Since last writing, the itinerate Bloomsburg students and professors traveled by bus to the capital of the Czech Republic, Prague (Praha), and early this morning returned to Kraków. It was the coldest it has been for any of the 5 years (around -5F) and this morning in Kraków it is about -22C, which is about -8 on the Fahrenheit scale. That is quite cold for here. At breakfast this morning, our breakfast person, who was in his mid 20s, said this was the coldest winter of his life. While we know to bundle up in the cold, that process is very different when you are walking around a city center for 6 hours or so. It also has a different effect when you have been traveling on a bus for about 11 hours and you got up in the morning after a nap of about 3 hours or so. Yesterday as Dr. Polyhua and I were going to visit the Charles Bridge Museum, I got a senior discount on admission, so I am now officially able to note the importance of needing my sleep.
We left Kraków on Thursday night about 7:00 p.m. on the bus Prague-bound. It is amazing how many game of 20 questions can be played between various groups of students on an 11 hour bus ride. After a quicker-than-most-wanted turnaround, we were up and out to visit the castle complex in Prague, where there is a metro and a subway, the exchange of money and a pretty tight schedule did not allow for availing ourselves to those options and so after a quick breakfast this past Friday morning, we forest-marched our way across part of Prague to meet our tour guide at Prague Castle (parts of it built as early as the 9th century) for a tour. We toured the castle, which had stricter than usual security because the President was on the grounds, managed to get across the bridge in spite of the swarms of people, toured various parts of the city, including the Jewish section . The picture gracing this posting is the Prague Castle taken from the market square at sundown. The temperature was not as chilly as this morning, but it was certainly cold. Twice we made a small detour to spend a bit more time inside; however, in spite of a few with sniffles and some a bit worse, it is a hearty bunch and we walked up and down the steep hills of Prague learning the complex and eventful history of this capital city of the very center of Europe. While in the past the tours have occurred over two days, this year our tours were back to back after a break for lunch because sunrise of Friday begins the Sabbath and most of the sites we would have visited the second day would have been closed. The good and the “less-than” for some tired a chilly explorers was Friday was long, but Saturday would be a more free day for small group discovery.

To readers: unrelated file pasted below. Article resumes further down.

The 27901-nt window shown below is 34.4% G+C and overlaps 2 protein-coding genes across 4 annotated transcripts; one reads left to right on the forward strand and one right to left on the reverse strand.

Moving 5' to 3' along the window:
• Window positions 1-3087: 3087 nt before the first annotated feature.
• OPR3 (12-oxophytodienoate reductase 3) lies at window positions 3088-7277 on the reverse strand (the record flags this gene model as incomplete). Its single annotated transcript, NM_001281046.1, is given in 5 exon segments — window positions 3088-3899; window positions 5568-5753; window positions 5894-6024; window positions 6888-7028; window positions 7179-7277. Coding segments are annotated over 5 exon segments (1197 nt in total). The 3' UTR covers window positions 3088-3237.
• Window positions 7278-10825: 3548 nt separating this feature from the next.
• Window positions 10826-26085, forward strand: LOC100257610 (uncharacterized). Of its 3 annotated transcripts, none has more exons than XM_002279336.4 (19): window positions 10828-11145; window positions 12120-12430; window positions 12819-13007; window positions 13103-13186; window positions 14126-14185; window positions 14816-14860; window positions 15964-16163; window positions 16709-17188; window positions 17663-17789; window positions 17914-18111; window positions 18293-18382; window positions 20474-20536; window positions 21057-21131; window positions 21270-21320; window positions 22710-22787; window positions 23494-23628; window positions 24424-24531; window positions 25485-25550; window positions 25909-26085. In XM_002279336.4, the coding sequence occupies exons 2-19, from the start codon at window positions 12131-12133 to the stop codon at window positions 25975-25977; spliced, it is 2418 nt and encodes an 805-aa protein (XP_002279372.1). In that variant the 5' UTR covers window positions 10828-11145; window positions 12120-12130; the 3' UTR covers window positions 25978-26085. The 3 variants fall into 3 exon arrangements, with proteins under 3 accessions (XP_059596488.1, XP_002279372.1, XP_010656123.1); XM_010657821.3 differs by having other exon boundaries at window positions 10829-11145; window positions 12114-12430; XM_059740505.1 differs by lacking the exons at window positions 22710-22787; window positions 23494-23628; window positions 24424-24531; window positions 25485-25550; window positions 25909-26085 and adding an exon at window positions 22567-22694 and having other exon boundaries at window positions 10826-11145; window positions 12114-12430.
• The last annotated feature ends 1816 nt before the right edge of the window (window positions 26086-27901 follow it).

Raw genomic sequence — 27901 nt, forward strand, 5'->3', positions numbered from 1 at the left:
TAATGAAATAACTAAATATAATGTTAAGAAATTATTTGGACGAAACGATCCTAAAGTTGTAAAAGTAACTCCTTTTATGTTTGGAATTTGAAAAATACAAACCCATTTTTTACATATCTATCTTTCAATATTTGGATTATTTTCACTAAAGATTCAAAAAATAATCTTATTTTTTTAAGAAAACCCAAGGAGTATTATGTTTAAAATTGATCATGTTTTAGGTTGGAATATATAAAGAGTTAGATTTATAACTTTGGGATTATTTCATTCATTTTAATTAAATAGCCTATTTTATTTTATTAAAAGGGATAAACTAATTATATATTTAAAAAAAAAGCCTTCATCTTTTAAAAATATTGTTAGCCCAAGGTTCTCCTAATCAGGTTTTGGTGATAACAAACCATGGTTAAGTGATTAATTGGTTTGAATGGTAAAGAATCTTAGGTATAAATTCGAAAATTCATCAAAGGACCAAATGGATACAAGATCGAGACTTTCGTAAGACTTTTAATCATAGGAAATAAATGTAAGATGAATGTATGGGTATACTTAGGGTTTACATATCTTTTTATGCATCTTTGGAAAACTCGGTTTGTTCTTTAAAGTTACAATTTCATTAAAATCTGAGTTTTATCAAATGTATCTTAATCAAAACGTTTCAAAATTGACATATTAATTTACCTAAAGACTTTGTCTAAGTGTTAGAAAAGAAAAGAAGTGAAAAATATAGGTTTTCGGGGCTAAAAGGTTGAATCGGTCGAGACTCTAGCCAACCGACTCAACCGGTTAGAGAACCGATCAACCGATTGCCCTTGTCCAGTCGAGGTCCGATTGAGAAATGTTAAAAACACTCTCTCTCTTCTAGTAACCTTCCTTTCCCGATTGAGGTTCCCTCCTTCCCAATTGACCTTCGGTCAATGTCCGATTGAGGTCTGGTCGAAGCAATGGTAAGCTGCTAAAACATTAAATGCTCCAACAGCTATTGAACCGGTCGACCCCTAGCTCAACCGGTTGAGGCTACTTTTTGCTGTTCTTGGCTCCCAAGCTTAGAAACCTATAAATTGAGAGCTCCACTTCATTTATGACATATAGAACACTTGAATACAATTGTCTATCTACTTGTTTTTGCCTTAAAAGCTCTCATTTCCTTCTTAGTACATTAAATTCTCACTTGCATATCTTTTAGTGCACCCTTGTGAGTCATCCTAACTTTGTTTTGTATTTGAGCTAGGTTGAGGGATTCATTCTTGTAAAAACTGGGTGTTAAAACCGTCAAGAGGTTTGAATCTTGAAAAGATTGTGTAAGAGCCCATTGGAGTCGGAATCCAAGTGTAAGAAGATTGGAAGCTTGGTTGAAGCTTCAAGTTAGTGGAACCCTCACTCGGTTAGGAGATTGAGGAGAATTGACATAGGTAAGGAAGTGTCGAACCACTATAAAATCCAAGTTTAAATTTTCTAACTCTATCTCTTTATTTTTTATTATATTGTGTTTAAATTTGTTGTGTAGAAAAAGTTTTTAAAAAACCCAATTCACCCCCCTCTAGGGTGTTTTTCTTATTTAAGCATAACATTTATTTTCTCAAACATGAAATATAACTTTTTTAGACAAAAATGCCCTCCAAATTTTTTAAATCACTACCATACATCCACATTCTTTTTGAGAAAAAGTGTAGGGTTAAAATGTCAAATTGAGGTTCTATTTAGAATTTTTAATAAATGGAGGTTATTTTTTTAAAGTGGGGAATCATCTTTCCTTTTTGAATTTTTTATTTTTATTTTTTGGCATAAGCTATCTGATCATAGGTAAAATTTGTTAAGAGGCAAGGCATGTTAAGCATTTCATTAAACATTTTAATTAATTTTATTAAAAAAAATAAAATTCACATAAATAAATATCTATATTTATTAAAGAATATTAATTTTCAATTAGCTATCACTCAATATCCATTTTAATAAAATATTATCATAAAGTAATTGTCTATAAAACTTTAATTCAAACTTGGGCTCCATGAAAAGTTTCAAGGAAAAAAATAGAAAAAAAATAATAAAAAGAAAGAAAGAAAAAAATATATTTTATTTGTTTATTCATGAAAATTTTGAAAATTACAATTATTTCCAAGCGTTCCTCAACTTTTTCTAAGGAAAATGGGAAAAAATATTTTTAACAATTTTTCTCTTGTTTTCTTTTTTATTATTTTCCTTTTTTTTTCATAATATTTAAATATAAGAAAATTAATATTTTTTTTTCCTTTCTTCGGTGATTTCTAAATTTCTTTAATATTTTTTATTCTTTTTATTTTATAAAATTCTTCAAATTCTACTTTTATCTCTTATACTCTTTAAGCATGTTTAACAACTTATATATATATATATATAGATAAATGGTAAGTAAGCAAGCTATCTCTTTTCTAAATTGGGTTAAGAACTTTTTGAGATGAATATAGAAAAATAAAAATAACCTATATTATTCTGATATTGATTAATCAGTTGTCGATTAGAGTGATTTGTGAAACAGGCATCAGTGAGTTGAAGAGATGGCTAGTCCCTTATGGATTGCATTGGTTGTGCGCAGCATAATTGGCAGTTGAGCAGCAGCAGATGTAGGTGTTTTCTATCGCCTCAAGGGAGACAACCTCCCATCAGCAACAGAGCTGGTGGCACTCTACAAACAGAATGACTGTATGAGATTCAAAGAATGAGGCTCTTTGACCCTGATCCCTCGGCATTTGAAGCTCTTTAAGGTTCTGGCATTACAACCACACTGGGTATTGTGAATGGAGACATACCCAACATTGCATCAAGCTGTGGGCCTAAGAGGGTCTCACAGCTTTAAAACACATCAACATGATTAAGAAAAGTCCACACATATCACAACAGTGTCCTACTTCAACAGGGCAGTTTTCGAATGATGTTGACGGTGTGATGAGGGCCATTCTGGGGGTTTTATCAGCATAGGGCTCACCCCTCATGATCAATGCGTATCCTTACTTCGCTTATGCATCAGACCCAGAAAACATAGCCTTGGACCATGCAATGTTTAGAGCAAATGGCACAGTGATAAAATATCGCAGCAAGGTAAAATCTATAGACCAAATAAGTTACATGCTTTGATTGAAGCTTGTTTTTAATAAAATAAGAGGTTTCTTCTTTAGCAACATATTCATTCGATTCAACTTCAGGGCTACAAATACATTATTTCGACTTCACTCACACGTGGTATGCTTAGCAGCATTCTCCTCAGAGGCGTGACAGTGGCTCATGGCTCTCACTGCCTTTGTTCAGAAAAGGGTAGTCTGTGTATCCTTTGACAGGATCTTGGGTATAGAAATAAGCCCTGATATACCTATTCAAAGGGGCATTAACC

Prague is a beautiful city, but it certainly caters to tourists and we happened to be there on Epiphany, the 12th day of Christmas, so the market square was still bustling on Friday with all of the things you could imagine, as well as a couple of surprises like three wisemen and real camels. In case you are unaware, which is not the case for many students, the Czech Republic is known for its beer, and particularly a pilsner, but between tours a quick lunch just outside the main square with 8 of us offered the possibility to sample both amazing food and beer. Spicy goulash with potato pancakes and a Kasteel Rouge (a cherry flavored beer that was not as fruity as a Lambić) was amazing. The fruit is hearty and flavorful, and while it might seem a bit heavy, managing to walk over 11 miles and up more than 20 flights of stairs burned off more calories than consumed, or at least my legs and the holes in my belt seem to indicate such a result. Experiencing the culture of the different places never grows tired, and as you listen to the dates of when things were established, you cannot help but be awed. When guides speak of things more recent, they are speaking about 3-5 centuries old; often when they speak of the old part of things, it is possible that it is as much as millennia since it was first started.